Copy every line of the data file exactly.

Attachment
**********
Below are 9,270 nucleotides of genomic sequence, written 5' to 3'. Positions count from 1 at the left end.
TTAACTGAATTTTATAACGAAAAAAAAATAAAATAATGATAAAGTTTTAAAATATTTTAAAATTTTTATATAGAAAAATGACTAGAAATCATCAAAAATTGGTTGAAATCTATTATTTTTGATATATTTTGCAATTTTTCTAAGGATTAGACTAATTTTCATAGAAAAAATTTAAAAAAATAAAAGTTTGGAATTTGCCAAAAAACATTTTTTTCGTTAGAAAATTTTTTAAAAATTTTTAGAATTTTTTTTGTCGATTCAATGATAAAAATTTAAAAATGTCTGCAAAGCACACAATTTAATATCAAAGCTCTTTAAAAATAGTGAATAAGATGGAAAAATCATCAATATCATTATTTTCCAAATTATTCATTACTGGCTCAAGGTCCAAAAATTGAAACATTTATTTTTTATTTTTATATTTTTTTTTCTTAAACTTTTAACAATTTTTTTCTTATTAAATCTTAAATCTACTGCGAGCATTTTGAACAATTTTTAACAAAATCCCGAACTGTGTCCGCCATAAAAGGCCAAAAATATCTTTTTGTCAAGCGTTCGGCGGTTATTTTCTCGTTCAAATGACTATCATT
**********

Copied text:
Below are 9,270 nucleotides of genomic sequence, written 5' to 3'. Positions count from 1 at the left end.
TTAACTGAATTTTATAACGAAAAAAAAATAAAATAATGATAAAGTTTTAAAATATTTTAAAATTTTTATATAGAAAAATGACTAGAAATCATCAAAAATTGGTTGAAATCTATTATTTTTGATATATTTTGCAATTTTTCTAAGGATTAGACTAATTTTCATAGAAAAAATTTAAAAAAATAAAAGTTTGGAATTTGCCAAAAAACATTTTTTTCGTTAGAAAATTTTTTAAAAATTTTTAGAATTTTTTTTGTCGATTCAATGATAAAAATTTAAAAATGTCTGCAAAGCACACAATTTAATATCAAAGCTCTTTAAAAATAGTGAATAAGATGGAAAAATCATCAATATCATTATTTTCCAAATTATTCATTACTGGCTCAAGGTCCAAAAATTGAAACATTTATTTTTTATTTTTATATTTTTTTTTCTTAAACTTTTAACAATTTTTTTCTTATTAAATCTTAAATCTACTGCGAGCATTTTGAACAATTTTTAACAAAATCCCGAACTGTGTCCGCCATAAAAGGCCAAAAATATCTTTTTGTCAAGCGTTCGGCGGTTATTTTCTCGTTCAAATGACTATCATT